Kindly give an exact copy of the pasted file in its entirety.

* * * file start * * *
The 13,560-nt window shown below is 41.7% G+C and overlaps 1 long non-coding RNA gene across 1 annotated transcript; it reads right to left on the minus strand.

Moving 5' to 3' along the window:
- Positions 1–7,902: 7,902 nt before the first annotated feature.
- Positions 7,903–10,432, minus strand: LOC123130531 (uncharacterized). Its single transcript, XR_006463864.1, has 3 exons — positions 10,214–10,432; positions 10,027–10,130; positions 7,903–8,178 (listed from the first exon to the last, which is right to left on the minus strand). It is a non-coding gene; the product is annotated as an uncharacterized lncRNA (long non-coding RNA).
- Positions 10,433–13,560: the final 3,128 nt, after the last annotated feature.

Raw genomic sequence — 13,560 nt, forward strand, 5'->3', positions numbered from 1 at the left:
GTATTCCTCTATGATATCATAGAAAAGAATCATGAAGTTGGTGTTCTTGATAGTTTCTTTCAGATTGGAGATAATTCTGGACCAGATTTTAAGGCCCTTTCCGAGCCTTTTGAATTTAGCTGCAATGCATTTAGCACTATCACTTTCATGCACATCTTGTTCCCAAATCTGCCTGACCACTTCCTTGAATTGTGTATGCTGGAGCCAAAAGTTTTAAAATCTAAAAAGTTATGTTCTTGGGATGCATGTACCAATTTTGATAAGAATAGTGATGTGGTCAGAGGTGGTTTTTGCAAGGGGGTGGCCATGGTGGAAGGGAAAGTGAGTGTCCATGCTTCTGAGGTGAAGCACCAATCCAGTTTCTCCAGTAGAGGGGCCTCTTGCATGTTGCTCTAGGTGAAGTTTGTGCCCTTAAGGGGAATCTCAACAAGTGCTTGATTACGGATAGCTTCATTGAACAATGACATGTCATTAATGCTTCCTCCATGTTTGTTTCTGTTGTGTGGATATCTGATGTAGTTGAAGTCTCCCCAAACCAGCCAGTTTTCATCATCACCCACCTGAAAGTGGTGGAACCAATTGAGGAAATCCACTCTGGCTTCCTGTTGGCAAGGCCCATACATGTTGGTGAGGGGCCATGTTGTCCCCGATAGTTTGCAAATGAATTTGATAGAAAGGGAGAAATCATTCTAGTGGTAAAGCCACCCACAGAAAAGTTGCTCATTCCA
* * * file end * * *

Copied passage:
The 13,560-nt window shown below is 41.7% G+C and overlaps 1 long non-coding RNA gene across 1 annotated transcript; it reads right to left on the minus strand.

Moving 5' to 3' along the window:
- Positions 1–7,902: 7,902 nt before the first annotated feature.
- Positions 7,903–10,432, minus strand: LOC123130531 (uncharacterized). Its single transcript, XR_006463864.1, has 3 exons — positions 10,214–10,432; positions 10,027–10,130; positions 7,903–8,178 (listed from the first exon to the last, which is right to left on the minus strand). It is a non-coding gene; the product is annotated as an uncharacterized lncRNA (long non-coding RNA).
- Positions 10,433–13,560: the final 3,128 nt, after the last annotated feature.

Raw genomic sequence — 13,560 nt, forward strand, 5'->3', positions numbered from 1 at the left:
GTATTCCTCTATGATATCATAGAAAAGAATCATGAAGTTGGTGTTCTTGATAGTTTCTTTCAGATTGGAGATAATTCTGGACCAGATTTTAAGGCCCTTTCCGAGCCTTTTGAATTTAGCTGCAATGCATTTAGCACTATCACTTTCATGCACATCTTGTTCCCAAATCTGCCTGACCACTTCCTTGAATTGTGTATGCTGGAGCCAAAAGTTTTAAAATCTAAAAAGTTATGTTCTTGGGATGCATGTACCAATTTTGATAAGAATAGTGATGTGGTCAGAGGTGGTTTTTGCAAGGGGGTGGCCATGGTGGAAGGGAAAGTGAGTGTCCATGCTTCTGAGGTGAAGCACCAATCCAGTTTCTCCAGTAGAGGGGCCTCTTGCATGTTGCTCTAGGTGAAGTTTGTGCCCTTAAGGGGAATCTCAACAAGTGCTTGATTACGGATAGCTTCATTGAACAATGACATGTCATTAATGCTTCCTCCATGTTTGTTTCTGTTGTGTGGATATCTGATGTAGTTGAAGTCTCCCCAAACCAGCCAGTTTTCATCATCACCCACCTGAAAGTGGTGGAACCAATTGAGGAAATCCACTCTGGCTTCCTGTTGGCAAGGCCCATACATGTTGGTGAGGGGCCATGTTGTCCCCGATAGTTTGCAAATGAATTTGATAGAAAGGGAGAAATCATTCTAGTGGTAAAGCCACCCACAGAAAAGTTGCTCATTCCA